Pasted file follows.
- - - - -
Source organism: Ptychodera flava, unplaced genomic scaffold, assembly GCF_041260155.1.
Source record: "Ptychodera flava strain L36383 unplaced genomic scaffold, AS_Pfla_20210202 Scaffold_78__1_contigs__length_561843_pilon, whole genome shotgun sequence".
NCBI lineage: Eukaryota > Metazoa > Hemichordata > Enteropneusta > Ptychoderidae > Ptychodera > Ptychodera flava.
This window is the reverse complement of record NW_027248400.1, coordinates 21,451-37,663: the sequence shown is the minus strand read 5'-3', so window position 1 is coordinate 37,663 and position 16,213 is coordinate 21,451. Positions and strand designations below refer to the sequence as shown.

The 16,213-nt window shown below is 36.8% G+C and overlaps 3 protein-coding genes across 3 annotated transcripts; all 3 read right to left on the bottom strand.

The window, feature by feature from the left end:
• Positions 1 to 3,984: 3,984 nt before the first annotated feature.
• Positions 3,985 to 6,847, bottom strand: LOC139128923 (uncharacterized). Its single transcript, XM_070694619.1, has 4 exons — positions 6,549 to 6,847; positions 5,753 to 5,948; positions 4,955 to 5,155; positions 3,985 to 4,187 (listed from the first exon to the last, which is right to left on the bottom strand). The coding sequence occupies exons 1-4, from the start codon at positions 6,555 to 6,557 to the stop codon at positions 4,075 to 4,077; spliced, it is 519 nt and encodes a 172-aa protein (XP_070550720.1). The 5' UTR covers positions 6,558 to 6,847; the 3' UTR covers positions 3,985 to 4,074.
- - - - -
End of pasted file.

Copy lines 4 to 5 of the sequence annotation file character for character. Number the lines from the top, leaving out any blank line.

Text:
This window is the reverse complement of record NW_027248400.1, coordinates 21,451-37,663: the sequence shown is the minus strand read 5'-3', so window position 1 is coordinate 37,663 and position 16,213 is coordinate 21,451. Positions and strand designations below refer to the sequence as shown.

The 16,213-nt window shown below is 36.8% G+C and overlaps 3 protein-coding genes across 3 annotated transcripts; all 3 read right to left on the bottom strand.